Howeverthis is not the reason he wins the Worst Politician of the Week award.  Instead, he wins it because he’s a complete hypocrite surrounding underage drinking altogether. He has been a member of the Montgomery County Drug and Alcohol Abuse Commit since 2004, a member of the Washington Regional Alcohol Program to prevent underage drinking, a participant in Teen Court, and has been awarded the “Hero Award” from Mother’s Against Drunk Driving in 2002.

He’s been a staunch advocate against underage drinking for years, but apparently lost his principles at his son’s party – principles, of course, he so vigorously defended in his ascension to the Attorney General’s office.  He claims it is not his place. He is a parent and has no responsibility at the party. This would be fine and dandy except for the fact he is the Attorney General of Maryland with a history of staunch support against underage drinking. His defense?

“Assume for purposes of discussion that there was widespread drinking at this party. How is that relevant to me? . . . The question is: Do I have any moral authority over other people’s children at beach week in another state? I say no…. My responsibility is only to my child.” (source)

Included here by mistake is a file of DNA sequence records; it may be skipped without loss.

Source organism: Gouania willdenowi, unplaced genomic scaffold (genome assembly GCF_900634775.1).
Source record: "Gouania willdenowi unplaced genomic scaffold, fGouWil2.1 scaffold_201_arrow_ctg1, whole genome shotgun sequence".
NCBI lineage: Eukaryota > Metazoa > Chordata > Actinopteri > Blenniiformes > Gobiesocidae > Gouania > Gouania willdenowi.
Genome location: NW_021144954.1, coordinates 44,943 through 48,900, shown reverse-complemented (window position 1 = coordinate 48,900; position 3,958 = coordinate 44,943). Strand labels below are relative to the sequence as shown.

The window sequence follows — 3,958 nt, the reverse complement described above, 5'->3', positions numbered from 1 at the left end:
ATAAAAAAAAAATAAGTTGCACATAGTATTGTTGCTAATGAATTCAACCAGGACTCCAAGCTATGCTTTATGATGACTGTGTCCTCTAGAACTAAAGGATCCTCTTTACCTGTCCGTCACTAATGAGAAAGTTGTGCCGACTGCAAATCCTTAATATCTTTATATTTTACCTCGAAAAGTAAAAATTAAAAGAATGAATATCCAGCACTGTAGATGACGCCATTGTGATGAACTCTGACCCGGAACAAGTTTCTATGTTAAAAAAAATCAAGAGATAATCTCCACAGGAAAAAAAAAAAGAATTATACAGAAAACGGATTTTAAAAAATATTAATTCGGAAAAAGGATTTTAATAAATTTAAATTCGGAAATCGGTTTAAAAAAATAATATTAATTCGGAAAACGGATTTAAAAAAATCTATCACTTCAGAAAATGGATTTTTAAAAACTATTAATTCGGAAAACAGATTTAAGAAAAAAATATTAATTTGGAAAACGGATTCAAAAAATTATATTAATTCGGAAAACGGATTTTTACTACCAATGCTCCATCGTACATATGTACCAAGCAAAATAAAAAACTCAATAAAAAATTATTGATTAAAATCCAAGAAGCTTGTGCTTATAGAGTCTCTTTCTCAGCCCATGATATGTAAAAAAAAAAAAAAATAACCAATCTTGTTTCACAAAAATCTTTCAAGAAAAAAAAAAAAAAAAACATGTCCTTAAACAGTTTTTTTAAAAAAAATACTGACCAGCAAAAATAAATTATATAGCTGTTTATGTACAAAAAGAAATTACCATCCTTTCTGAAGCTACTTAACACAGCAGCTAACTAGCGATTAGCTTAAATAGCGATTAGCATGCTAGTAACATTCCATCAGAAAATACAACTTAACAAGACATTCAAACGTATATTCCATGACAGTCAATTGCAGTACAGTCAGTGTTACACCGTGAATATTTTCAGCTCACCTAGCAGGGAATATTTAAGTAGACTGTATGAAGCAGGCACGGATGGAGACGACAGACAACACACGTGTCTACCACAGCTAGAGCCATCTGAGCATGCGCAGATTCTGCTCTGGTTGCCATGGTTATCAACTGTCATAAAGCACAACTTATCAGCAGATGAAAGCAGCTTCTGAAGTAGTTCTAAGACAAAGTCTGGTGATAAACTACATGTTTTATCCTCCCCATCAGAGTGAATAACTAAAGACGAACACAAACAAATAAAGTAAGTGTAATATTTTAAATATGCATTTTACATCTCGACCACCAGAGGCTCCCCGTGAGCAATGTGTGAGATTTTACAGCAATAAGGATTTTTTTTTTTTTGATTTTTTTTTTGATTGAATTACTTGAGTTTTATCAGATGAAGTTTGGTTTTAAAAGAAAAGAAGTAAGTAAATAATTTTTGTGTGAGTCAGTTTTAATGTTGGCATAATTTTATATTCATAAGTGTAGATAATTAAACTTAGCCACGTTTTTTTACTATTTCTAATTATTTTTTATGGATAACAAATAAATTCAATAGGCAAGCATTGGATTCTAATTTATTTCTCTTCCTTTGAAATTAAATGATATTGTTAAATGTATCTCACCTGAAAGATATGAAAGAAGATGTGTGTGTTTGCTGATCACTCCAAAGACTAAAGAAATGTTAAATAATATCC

At this stage, he’s hardly a random private citizen who happened to wander aimlessly into a party. Nor is it a case where he has never gone on record about underage drinking. He didn’t even pull his 19 year old son out of the party after seeing the ‘widespread drinking’. If he wants to be responsible to his own child, you’d think he’d stick to his almost two decades of strong anti-underage drinking principle’s and pull his own underage son out of there.

At worst, a shameless charlatan who will say anything to curry favor to slither his way to the political top.  At best, he is your run of the mill simpleton who doesn’t understand the gravity of his position or respect for the rule of law.

For these actions, Douglas Gansler is hereby given the Worst Politician of the Week award in recognition of being a complete hypocrite who will only show his true colors when photographic evidence comes out against him.

Education experts also oppose Common Core

Common CoreJust about anyone who opposes the Common Core national curriculum standards, currently under serious fire in New York, is either a kook or a self-interested schemer. That, at least, is the impression an impartial observer would get from listening to many Core supporters. But the reality is quite the opposite: Education thinkers from across the political spectrum are taking on — and apart — the Core.